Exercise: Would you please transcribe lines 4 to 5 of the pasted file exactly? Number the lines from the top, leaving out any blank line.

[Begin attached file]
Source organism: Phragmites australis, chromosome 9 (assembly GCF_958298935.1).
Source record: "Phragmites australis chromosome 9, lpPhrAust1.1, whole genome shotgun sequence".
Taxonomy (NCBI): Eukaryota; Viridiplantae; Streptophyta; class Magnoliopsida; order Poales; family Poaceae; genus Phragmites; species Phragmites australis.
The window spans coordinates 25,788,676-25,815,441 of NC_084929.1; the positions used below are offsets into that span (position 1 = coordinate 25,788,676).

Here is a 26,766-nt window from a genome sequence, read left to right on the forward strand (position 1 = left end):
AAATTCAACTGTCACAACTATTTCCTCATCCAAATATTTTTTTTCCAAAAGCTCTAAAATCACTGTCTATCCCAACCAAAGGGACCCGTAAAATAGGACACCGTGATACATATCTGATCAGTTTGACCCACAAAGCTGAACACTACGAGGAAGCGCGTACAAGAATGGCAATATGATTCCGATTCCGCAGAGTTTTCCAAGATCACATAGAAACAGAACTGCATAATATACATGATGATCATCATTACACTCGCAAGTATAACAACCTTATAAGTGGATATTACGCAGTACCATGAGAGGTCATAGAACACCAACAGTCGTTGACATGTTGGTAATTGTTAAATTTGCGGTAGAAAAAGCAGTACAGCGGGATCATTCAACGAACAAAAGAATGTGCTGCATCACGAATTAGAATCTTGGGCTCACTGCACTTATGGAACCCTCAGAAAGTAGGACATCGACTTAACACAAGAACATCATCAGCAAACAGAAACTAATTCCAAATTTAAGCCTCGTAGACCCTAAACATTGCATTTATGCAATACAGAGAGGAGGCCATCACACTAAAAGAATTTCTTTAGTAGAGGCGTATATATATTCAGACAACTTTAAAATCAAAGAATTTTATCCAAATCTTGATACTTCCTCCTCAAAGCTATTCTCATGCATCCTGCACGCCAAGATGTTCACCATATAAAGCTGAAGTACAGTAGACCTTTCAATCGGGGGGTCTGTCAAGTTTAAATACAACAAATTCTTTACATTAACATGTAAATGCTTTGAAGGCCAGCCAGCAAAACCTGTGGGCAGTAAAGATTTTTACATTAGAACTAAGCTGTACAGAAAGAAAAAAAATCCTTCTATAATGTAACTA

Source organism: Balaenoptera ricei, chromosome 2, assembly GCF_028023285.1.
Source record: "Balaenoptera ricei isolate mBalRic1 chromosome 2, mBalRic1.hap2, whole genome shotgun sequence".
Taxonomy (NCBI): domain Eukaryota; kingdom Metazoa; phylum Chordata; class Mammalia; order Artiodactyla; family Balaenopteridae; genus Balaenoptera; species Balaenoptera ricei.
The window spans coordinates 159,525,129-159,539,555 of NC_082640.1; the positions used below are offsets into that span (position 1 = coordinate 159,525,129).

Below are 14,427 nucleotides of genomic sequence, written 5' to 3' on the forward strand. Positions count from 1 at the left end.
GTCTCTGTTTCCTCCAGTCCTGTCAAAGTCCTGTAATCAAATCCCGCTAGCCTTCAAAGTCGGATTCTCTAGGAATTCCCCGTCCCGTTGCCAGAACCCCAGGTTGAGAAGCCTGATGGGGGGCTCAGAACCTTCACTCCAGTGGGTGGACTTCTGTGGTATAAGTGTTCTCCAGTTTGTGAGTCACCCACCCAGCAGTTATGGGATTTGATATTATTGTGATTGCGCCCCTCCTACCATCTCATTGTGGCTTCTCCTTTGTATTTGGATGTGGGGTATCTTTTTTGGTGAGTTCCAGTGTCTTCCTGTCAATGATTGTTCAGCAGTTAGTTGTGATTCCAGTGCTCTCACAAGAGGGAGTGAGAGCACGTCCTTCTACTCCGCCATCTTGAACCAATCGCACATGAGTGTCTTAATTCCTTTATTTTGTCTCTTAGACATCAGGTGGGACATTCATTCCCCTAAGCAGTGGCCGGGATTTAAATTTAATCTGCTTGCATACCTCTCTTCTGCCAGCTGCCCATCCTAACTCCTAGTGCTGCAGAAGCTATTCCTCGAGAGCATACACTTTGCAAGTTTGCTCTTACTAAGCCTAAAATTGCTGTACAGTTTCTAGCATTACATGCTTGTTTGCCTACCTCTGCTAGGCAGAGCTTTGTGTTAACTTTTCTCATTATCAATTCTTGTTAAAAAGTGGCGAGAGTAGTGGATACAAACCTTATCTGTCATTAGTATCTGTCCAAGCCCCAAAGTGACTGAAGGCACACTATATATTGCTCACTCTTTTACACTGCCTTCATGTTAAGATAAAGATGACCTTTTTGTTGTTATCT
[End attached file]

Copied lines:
The window spans coordinates 25,788,676-25,815,441 of NC_084929.1; the positions used below are offsets into that span (position 1 = coordinate 25,788,676).

Here is a 26,766-nt window from a genome sequence, read left to right on the forward strand (position 1 = left end):